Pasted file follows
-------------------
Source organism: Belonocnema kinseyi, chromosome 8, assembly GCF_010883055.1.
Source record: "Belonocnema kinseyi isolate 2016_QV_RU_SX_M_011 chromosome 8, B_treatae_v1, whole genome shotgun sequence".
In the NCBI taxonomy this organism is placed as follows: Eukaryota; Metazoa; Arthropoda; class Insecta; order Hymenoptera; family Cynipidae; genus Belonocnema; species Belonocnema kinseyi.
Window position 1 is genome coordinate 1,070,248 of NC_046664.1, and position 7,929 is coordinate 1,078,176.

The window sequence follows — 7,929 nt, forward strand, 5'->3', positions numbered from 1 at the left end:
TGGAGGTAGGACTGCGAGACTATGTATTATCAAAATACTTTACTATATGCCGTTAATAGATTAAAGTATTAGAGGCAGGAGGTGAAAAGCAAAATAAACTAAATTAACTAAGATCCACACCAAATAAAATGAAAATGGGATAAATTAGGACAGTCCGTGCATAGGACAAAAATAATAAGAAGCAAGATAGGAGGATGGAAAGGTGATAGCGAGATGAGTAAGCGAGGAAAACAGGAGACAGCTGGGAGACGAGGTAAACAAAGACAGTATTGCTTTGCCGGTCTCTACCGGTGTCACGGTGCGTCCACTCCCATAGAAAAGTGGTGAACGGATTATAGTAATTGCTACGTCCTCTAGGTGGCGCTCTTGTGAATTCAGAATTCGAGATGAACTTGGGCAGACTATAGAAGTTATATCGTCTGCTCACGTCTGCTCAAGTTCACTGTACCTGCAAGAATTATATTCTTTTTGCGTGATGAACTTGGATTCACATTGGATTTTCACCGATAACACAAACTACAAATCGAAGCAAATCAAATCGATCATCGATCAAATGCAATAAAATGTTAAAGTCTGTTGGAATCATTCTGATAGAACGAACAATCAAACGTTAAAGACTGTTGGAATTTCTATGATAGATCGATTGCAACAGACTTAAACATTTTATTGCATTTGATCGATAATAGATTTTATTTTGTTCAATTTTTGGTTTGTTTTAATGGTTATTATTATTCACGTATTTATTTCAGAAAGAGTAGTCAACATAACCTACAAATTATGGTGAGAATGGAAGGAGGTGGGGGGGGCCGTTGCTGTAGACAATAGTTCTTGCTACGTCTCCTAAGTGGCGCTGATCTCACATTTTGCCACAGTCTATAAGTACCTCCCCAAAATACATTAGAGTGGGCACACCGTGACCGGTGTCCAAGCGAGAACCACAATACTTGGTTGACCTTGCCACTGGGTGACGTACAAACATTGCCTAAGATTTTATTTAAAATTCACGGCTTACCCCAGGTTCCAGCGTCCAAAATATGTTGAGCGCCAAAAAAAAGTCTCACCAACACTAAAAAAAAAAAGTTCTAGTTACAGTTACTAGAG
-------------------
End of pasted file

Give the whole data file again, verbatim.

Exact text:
Source organism: Belonocnema kinseyi, chromosome 8, assembly GCF_010883055.1.
Source record: "Belonocnema kinseyi isolate 2016_QV_RU_SX_M_011 chromosome 8, B_treatae_v1, whole genome shotgun sequence".
In the NCBI taxonomy this organism is placed as follows: Eukaryota; Metazoa; Arthropoda; class Insecta; order Hymenoptera; family Cynipidae; genus Belonocnema; species Belonocnema kinseyi.
Window position 1 is genome coordinate 1,070,248 of NC_046664.1, and position 7,929 is coordinate 1,078,176.

The window sequence follows — 7,929 nt, forward strand, 5'->3', positions numbered from 1 at the left end:
TGGAGGTAGGACTGCGAGACTATGTATTATCAAAATACTTTACTATATGCCGTTAATAGATTAAAGTATTAGAGGCAGGAGGTGAAAAGCAAAATAAACTAAATTAACTAAGATCCACACCAAATAAAATGAAAATGGGATAAATTAGGACAGTCCGTGCATAGGACAAAAATAATAAGAAGCAAGATAGGAGGATGGAAAGGTGATAGCGAGATGAGTAAGCGAGGAAAACAGGAGACAGCTGGGAGACGAGGTAAACAAAGACAGTATTGCTTTGCCGGTCTCTACCGGTGTCACGGTGCGTCCACTCCCATAGAAAAGTGGTGAACGGATTATAGTAATTGCTACGTCCTCTAGGTGGCGCTCTTGTGAATTCAGAATTCGAGATGAACTTGGGCAGACTATAGAAGTTATATCGTCTGCTCACGTCTGCTCAAGTTCACTGTACCTGCAAGAATTATATTCTTTTTGCGTGATGAACTTGGATTCACATTGGATTTTCACCGATAACACAAACTACAAATCGAAGCAAATCAAATCGATCATCGATCAAATGCAATAAAATGTTAAAGTCTGTTGGAATCATTCTGATAGAACGAACAATCAAACGTTAAAGACTGTTGGAATTTCTATGATAGATCGATTGCAACAGACTTAAACATTTTATTGCATTTGATCGATAATAGATTTTATTTTGTTCAATTTTTGGTTTGTTTTAATGGTTATTATTATTCACGTATTTATTTCAGAAAGAGTAGTCAACATAACCTACAAATTATGGTGAGAATGGAAGGAGGTGGGGGGGGCCGTTGCTGTAGACAATAGTTCTTGCTACGTCTCCTAAGTGGCGCTGATCTCACATTTTGCCACAGTCTATAAGTACCTCCCCAAAATACATTAGAGTGGGCACACCGTGACCGGTGTCCAAGCGAGAACCACAATACTTGGTTGACCTTGCCACTGGGTGACGTACAAACATTGCCTAAGATTTTATTTAAAATTCACGGCTTACCCCAGGTTCCAGCGTCCAAAATATGTTGAGCGCCAAAAAAAAGTCTCACCAACACTAAAAAAAAAAAGTTCTAGTTACAGTTACTAGAG